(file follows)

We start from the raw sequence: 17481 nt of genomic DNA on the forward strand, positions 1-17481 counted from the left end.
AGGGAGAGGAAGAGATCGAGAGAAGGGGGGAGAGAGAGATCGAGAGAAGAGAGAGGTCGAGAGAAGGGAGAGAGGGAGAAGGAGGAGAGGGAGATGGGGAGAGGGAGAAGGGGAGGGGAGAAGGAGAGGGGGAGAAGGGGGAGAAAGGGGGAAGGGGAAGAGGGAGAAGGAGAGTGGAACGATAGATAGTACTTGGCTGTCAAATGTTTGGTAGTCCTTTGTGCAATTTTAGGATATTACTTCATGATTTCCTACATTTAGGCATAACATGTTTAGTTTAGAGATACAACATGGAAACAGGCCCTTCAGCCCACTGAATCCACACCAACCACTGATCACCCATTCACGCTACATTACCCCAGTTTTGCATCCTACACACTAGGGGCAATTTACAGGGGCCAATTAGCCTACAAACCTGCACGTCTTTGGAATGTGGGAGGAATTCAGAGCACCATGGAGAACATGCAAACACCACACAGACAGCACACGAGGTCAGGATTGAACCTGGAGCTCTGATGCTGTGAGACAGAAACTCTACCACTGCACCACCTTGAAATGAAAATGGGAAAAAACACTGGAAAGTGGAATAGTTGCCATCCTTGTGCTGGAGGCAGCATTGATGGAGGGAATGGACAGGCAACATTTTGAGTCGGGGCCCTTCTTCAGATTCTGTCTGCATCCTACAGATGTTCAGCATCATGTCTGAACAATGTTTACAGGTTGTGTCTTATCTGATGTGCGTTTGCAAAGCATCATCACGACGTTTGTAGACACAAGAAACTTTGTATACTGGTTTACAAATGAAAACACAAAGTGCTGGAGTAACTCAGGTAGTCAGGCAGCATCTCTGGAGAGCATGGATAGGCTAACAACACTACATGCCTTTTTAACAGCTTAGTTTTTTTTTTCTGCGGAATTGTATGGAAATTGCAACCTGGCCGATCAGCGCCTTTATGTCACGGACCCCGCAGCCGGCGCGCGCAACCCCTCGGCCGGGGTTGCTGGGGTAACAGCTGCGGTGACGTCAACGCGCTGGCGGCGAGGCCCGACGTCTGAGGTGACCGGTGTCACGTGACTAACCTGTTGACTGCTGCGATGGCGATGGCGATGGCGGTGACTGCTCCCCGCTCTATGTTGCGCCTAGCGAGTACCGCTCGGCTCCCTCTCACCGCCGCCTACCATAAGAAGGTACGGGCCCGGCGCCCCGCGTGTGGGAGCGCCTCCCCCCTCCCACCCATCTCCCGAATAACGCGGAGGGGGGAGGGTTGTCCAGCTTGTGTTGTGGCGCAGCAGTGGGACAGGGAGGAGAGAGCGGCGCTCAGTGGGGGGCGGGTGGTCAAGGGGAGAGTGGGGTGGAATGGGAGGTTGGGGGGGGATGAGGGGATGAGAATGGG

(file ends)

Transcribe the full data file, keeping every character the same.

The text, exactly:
We start from the raw sequence: 17481 nt of genomic DNA on the forward strand, positions 1-17481 counted from the left end.
AGGGAGAGGAAGAGATCGAGAGAAGGGGGGAGAGAGAGATCGAGAGAAGAGAGAGGTCGAGAGAAGGGAGAGAGGGAGAAGGAGGAGAGGGAGATGGGGAGAGGGAGAAGGGGAGGGGAGAAGGAGAGGGGGAGAAGGGGGAGAAAGGGGGAAGGGGAAGAGGGAGAAGGAGAGTGGAACGATAGATAGTACTTGGCTGTCAAATGTTTGGTAGTCCTTTGTGCAATTTTAGGATATTACTTCATGATTTCCTACATTTAGGCATAACATGTTTAGTTTAGAGATACAACATGGAAACAGGCCCTTCAGCCCACTGAATCCACACCAACCACTGATCACCCATTCACGCTACATTACCCCAGTTTTGCATCCTACACACTAGGGGCAATTTACAGGGGCCAATTAGCCTACAAACCTGCACGTCTTTGGAATGTGGGAGGAATTCAGAGCACCATGGAGAACATGCAAACACCACACAGACAGCACACGAGGTCAGGATTGAACCTGGAGCTCTGATGCTGTGAGACAGAAACTCTACCACTGCACCACCTTGAAATGAAAATGGGAAAAAACACTGGAAAGTGGAATAGTTGCCATCCTTGTGCTGGAGGCAGCATTGATGGAGGGAATGGACAGGCAACATTTTGAGTCGGGGCCCTTCTTCAGATTCTGTCTGCATCCTACAGATGTTCAGCATCATGTCTGAACAATGTTTACAGGTTGTGTCTTATCTGATGTGCGTTTGCAAAGCATCATCACGACGTTTGTAGACACAAGAAACTTTGTATACTGGTTTACAAATGAAAACACAAAGTGCTGGAGTAACTCAGGTAGTCAGGCAGCATCTCTGGAGAGCATGGATAGGCTAACAACACTACATGCCTTTTTAACAGCTTAGTTTTTTTTTTCTGCGGAATTGTATGGAAATTGCAACCTGGCCGATCAGCGCCTTTATGTCACGGACCCCGCAGCCGGCGCGCGCAACCCCTCGGCCGGGGTTGCTGGGGTAACAGCTGCGGTGACGTCAACGCGCTGGCGGCGAGGCCCGACGTCTGAGGTGACCGGTGTCACGTGACTAACCTGTTGACTGCTGCGATGGCGATGGCGATGGCGGTGACTGCTCCCCGCTCTATGTTGCGCCTAGCGAGTACCGCTCGGCTCCCTCTCACCGCCGCCTACCATAAGAAGGTACGGGCCCGGCGCCCCGCGTGTGGGAGCGCCTCCCCCCTCCCACCCATCTCCCGAATAACGCGGAGGGGGGAGGGTTGTCCAGCTTGTGTTGTGGCGCAGCAGTGGGACAGGGAGGAGAGAGCGGCGCTCAGTGGGGGGCGGGTGGTCAAGGGGAGAGTGGGGTGGAATGGGAGGTTGGGGGGGGATGAGGGGATGAGAATGGG